Throughout their deliberations over shifting precincts from one voting area to the other, districting commissioners have focused on Charter Amendment 7.40:

“Districts shall: be approximately equal in population so that the population of the largest does not exceed that of the smallest by more than 5 percent; have boundaries that run generally north-south; be geographically compact and continuous; and be composed of whole voting precincts to the maximum extent possible.”

At their meeting Monday, districting commissioners selected three options, discarding a status-quo alternative and eliminating another that had District 3 grow by adding Port Angeles residents.

For the next 10 years, with growth a virtual certainty, it would have left the difference between District 1 and District 2 within 70 votes of the 5 percent threshold, a 4.9 percent gap, and District 3 not far behind with a 4.5 percent divide.

Here are the options the commission discussed last week:

• Alternative 1 would switch Port Angeles Precinct 106 — population 1,204 — to District 3, continuing a trend from 10 years ago when District 3 gained Port Angeles District 2 voters. District 3 would remain the county’s second largest commissioner district. It lies in the vicinity of Hurricane Ridge Road in south Port Angeles.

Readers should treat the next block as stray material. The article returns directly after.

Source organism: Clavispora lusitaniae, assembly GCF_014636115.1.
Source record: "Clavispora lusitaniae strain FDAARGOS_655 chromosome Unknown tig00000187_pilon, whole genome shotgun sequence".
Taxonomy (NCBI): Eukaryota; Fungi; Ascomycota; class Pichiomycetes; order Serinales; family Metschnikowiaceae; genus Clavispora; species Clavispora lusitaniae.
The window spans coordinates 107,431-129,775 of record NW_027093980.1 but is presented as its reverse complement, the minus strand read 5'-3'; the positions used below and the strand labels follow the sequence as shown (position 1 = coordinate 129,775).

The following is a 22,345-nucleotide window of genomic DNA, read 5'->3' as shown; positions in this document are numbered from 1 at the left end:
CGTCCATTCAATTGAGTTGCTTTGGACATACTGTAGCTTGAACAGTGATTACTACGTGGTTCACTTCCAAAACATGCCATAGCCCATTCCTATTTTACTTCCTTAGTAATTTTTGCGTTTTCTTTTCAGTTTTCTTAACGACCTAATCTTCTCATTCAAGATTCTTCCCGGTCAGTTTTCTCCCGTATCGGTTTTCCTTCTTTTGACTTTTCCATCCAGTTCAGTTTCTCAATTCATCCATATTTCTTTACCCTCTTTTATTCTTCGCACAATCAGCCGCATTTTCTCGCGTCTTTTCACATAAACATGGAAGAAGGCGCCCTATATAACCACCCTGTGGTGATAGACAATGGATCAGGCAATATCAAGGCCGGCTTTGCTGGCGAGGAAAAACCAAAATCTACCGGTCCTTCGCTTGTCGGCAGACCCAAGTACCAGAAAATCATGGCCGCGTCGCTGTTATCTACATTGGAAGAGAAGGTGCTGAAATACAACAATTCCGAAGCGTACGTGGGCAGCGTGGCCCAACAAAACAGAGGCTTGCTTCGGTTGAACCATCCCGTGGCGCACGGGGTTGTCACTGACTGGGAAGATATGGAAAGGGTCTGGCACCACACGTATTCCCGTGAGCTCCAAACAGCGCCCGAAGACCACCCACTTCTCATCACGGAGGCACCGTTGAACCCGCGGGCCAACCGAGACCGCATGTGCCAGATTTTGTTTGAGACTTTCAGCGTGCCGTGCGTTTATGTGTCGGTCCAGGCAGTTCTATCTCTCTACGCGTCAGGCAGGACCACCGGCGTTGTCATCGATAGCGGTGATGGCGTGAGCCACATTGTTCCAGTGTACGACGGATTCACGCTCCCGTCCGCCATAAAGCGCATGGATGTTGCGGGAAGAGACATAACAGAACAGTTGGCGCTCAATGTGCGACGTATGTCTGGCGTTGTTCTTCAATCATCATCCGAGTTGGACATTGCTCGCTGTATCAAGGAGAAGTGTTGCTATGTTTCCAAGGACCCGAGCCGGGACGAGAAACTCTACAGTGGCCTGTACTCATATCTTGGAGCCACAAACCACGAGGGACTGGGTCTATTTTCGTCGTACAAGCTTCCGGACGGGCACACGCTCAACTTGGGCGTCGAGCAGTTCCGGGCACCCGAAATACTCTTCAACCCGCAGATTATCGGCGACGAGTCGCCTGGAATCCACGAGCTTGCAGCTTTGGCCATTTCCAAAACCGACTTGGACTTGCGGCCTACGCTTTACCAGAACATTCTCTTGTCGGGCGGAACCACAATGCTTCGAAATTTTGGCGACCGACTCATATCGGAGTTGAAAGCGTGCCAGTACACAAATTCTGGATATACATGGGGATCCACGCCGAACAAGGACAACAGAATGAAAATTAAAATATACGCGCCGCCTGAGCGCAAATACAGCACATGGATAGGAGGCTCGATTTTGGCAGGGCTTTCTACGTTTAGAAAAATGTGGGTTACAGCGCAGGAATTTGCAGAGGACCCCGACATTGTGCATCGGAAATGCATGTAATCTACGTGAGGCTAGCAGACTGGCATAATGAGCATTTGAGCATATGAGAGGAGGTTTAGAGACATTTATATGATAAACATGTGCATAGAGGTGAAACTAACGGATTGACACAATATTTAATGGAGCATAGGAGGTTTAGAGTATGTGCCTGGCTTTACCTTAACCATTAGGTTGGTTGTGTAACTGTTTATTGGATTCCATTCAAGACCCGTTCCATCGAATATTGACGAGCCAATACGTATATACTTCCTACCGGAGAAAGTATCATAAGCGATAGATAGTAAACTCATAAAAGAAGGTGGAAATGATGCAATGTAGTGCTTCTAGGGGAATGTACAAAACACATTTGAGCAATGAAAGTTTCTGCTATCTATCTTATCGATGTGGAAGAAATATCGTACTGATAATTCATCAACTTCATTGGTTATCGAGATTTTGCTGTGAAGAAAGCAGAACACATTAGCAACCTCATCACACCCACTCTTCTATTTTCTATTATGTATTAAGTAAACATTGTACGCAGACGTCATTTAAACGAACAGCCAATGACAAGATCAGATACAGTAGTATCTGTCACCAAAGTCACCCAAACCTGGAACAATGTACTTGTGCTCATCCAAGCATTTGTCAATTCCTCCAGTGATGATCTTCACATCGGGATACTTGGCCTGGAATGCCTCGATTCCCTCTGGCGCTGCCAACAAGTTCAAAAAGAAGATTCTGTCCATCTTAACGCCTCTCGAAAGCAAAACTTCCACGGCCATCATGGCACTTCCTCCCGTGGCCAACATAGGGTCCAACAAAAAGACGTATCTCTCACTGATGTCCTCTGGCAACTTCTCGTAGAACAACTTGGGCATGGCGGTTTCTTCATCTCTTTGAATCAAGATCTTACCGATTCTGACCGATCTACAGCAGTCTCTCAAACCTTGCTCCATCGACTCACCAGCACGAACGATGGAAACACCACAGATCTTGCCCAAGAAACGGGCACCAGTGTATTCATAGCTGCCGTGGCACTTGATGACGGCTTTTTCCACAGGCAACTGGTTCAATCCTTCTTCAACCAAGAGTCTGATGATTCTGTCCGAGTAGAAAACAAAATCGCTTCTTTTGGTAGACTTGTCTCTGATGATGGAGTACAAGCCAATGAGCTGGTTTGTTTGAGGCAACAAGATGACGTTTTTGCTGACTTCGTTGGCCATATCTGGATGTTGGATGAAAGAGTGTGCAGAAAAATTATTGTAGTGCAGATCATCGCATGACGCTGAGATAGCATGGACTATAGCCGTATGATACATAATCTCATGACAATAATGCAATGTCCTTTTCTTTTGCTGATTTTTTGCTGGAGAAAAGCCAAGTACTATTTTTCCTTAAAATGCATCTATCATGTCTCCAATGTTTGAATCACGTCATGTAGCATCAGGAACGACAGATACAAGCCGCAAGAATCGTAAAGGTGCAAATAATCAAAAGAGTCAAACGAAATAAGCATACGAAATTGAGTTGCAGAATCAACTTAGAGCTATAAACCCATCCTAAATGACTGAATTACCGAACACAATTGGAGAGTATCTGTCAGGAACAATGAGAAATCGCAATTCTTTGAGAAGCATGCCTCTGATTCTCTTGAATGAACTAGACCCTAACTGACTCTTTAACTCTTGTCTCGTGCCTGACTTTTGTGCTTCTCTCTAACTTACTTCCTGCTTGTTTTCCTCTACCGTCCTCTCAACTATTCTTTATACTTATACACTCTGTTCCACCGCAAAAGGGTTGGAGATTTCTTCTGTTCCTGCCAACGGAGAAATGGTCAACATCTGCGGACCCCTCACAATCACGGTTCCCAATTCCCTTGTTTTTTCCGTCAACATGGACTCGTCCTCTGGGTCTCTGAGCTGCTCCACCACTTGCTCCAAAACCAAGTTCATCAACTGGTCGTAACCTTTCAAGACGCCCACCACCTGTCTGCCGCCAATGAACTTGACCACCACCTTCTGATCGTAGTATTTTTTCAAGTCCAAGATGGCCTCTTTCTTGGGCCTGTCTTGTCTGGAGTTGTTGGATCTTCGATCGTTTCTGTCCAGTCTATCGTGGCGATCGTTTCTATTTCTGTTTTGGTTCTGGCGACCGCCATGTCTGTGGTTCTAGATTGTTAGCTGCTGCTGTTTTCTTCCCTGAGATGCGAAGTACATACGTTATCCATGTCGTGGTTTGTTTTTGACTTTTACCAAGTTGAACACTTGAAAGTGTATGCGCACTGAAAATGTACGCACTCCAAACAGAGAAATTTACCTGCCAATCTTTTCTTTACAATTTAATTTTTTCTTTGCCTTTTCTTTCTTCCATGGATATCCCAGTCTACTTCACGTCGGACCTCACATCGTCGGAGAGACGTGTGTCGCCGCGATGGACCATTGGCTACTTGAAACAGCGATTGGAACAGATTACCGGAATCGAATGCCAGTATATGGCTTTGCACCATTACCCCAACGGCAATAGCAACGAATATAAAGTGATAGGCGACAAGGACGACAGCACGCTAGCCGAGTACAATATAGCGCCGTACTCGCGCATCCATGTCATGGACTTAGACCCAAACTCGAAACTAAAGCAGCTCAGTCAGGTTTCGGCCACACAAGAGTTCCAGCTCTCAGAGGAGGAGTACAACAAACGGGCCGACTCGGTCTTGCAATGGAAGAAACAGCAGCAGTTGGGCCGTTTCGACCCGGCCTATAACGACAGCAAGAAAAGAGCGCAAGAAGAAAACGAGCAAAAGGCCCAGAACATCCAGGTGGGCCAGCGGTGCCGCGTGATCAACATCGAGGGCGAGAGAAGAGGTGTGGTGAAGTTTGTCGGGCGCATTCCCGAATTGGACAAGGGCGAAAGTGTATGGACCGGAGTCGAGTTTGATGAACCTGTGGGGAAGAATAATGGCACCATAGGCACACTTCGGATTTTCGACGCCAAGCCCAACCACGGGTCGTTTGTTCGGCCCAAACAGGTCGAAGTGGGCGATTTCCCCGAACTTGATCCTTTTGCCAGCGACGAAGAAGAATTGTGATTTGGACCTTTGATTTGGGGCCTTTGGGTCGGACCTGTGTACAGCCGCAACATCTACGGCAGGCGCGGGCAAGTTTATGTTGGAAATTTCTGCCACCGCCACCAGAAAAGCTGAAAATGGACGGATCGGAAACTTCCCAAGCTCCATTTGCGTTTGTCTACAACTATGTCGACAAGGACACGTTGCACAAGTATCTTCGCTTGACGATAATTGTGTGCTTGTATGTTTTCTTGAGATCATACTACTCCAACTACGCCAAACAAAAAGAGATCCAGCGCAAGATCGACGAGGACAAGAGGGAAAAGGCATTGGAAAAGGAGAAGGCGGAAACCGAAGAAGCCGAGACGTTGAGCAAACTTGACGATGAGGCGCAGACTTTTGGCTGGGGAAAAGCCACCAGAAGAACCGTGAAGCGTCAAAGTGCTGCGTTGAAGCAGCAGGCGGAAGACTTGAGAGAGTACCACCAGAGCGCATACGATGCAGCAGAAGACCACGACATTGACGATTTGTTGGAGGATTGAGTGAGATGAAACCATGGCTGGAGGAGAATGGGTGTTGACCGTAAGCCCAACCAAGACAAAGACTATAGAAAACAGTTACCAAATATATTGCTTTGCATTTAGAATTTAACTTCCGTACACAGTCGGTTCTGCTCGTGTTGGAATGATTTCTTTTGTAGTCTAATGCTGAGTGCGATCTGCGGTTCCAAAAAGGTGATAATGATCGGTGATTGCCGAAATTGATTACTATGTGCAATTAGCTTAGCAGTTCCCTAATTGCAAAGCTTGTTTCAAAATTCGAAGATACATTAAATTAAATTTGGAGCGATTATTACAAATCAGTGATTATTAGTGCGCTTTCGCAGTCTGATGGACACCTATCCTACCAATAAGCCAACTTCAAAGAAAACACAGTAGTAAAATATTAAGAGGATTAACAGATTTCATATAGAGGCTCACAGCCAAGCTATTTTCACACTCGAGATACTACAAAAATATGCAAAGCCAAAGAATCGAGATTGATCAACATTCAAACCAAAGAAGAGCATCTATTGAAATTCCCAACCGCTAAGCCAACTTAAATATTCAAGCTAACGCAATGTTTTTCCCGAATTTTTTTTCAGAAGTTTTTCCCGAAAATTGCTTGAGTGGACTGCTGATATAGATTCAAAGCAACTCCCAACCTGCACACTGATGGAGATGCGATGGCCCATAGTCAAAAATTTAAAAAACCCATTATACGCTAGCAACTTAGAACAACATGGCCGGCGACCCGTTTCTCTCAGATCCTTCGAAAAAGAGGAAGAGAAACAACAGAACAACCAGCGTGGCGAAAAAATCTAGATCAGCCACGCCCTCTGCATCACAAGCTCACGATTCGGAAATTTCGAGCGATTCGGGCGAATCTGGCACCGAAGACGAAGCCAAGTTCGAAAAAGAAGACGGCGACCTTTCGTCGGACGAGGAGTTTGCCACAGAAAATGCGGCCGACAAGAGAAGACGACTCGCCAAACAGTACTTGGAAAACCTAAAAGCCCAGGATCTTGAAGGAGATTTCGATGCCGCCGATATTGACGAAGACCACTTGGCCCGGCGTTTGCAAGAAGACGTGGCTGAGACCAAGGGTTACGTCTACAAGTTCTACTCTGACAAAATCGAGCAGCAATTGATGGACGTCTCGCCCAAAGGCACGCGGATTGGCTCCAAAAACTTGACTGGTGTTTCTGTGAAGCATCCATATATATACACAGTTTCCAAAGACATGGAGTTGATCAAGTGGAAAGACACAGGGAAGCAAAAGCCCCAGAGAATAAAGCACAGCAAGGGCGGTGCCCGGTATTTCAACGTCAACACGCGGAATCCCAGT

The maximum percent difference in populations between the largest and smallest precinct would be 1.84 percent.

• Alternative 2 would move District 1’s Lost Mountain Precinct west of Hooker Road, population 750, to District 2. The maximum percentage difference: 3.51 percent. District 2 would become the second largest commissioner district.

• Alternative 3 would move District 1’s Lost Mountain Precinct and Riverside Precinct, which is contiguous with Lost Mountain Precinct, population 1,031 residents, to District 2. The maximum percentage difference: 2.18. District 2 would become the second most populous district.

The charter says the districting commission “shall approve a final plan by majority plus one.”

In June 2011, county commissioners approved a resolution that acknowledged receipt of the plan, disbanded the districting commission and ordered that a map of the precinct adjustments be filed in the commissioners office.

“I would assume we would follow the same process as last time,” Ozias said Friday.

The plan approved by the 2011 panel, comprised of Earl Archer, Bryon Monohon, Eric Foth, Paul Martin and John Merton Marrs, approved a reconfiguration that contained a maximum difference of 2.5 percent between voting pricncts in the largest district, District 1, and the smallest District, District 2.

District 1 ended up with 24,641 residents, Distinct 2 had 22,853 residents and District 3 had 23,910 residents.

The current population in District 1 is 28,132 residents, while District 2 has 24,351 residents and District 3 has 24,672 residents.

District 1’s population has increased by 14 percent, District 2 has increased by 6.5 percent, and District 3 by 3.2 percent.

Corson noted the change in the county’s population has been hard to ignore.

“Everybody has noticed, I’m sure, over the last 10 years or [who] has lived here for very long, knows that traffic has been increasing, a variety of other kind of things have been happening that would say that, boy, there seems like there are more people around here, and some of them are actually living here,” he said.


Senior Staff Writer Paul Gottlieb can be reached at 360-452-2345, ext. 55650, or at pgottlieb@peninsuladailynews.com.